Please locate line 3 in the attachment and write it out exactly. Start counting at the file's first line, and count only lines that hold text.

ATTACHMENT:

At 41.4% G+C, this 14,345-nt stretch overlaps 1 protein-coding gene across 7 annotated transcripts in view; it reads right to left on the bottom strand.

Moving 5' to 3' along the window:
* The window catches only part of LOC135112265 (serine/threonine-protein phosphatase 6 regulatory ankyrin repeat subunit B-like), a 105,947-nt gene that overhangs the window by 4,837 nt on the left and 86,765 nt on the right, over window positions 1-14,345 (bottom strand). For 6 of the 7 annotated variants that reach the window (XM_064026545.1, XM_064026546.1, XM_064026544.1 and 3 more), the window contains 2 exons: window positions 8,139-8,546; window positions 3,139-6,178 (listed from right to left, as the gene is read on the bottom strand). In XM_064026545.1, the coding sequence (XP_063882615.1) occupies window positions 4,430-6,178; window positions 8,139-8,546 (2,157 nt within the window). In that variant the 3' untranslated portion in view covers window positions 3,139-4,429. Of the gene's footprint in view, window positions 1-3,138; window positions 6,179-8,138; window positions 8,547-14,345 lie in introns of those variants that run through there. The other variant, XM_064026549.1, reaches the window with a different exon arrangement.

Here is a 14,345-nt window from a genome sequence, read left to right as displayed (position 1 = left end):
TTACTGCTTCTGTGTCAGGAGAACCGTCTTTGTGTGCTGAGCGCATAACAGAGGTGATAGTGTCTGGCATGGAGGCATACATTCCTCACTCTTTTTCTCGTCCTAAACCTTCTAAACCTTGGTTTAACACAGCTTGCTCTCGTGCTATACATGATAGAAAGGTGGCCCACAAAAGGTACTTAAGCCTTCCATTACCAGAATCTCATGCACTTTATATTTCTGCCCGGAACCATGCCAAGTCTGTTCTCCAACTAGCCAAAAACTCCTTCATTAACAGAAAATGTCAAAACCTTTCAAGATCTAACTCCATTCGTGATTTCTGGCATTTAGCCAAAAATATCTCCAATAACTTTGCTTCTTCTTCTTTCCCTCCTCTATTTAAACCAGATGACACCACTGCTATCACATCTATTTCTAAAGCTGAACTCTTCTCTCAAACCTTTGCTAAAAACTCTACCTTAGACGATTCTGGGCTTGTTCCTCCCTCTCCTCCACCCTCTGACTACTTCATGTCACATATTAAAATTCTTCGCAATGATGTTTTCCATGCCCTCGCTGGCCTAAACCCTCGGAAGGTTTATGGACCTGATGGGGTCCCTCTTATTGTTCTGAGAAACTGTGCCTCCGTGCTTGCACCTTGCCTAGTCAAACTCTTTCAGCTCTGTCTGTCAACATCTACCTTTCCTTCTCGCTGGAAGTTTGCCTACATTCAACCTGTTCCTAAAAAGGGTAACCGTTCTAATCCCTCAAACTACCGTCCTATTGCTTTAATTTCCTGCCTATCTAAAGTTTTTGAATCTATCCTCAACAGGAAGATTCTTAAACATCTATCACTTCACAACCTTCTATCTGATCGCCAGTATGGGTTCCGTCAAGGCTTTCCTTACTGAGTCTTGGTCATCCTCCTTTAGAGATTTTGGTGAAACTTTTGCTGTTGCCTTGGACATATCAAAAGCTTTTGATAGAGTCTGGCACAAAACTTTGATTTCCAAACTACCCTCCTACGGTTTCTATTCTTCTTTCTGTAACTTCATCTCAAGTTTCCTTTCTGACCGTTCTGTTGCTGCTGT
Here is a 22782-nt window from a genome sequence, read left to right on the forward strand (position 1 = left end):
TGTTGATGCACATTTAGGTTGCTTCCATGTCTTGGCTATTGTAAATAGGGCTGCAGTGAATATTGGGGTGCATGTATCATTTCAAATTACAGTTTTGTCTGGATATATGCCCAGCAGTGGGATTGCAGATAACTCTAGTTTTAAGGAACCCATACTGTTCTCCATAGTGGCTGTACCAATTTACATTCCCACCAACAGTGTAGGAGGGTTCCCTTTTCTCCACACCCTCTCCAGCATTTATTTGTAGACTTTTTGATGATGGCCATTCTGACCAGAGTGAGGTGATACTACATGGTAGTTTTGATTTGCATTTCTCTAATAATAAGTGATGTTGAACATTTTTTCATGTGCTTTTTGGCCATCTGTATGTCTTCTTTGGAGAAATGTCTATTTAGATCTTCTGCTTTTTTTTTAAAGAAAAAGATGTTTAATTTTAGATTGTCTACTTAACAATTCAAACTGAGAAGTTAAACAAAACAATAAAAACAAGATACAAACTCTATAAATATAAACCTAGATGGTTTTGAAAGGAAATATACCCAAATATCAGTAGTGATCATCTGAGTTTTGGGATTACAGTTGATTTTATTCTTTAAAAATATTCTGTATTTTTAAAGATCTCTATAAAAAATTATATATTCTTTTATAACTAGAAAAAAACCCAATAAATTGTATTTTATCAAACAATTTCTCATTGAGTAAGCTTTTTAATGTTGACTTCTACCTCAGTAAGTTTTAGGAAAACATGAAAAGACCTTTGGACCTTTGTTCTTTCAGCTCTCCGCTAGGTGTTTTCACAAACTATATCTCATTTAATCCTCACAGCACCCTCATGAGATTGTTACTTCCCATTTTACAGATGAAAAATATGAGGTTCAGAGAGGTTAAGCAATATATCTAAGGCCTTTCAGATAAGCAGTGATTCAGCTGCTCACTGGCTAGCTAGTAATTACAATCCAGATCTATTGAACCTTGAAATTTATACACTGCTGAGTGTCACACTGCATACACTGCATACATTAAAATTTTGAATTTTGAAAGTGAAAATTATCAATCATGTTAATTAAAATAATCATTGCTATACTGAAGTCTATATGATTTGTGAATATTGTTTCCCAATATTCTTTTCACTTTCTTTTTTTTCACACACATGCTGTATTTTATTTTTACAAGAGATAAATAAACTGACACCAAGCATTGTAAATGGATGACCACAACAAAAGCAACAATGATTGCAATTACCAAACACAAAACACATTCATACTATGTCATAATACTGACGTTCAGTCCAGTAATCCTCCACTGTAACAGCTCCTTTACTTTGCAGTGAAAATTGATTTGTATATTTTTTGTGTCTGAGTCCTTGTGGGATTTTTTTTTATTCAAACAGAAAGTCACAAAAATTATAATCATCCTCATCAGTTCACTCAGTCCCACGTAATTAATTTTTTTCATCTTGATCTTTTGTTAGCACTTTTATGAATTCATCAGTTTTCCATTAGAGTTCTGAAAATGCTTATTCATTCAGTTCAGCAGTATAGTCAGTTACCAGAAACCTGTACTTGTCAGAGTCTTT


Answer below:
* The window catches only part of LOC135112265 (serine/threonine-protein phosphatase 6 regulatory ankyrin repeat subunit B-like), a 105,947-nt gene that overhangs the window by 4,837 nt on the left and 86,765 nt on the right, over window positions 1-14,345 (bottom strand). For 6 of the 7 annotated variants that reach the window (XM_064026545.1, XM_064026546.1, XM_064026544.1 and 3 more), the window contains 2 exons: window positions 8,139-8,546; window positions 3,139-6,178 (listed from right to left, as the gene is read on the bottom strand). In XM_064026545.1, the coding sequence (XP_063882615.1) occupies window positions 4,430-6,178; window positions 8,139-8,546 (2,157 nt within the window). In that variant the 3' untranslated portion in view covers window positions 3,139-4,429. Of the gene's footprint in view, window positions 1-3,138; window positions 6,179-8,138; window positions 8,547-14,345 lie in introns of those variants that run through there. The other variant, XM_064026549.1, reaches the window with a different exon arrangement.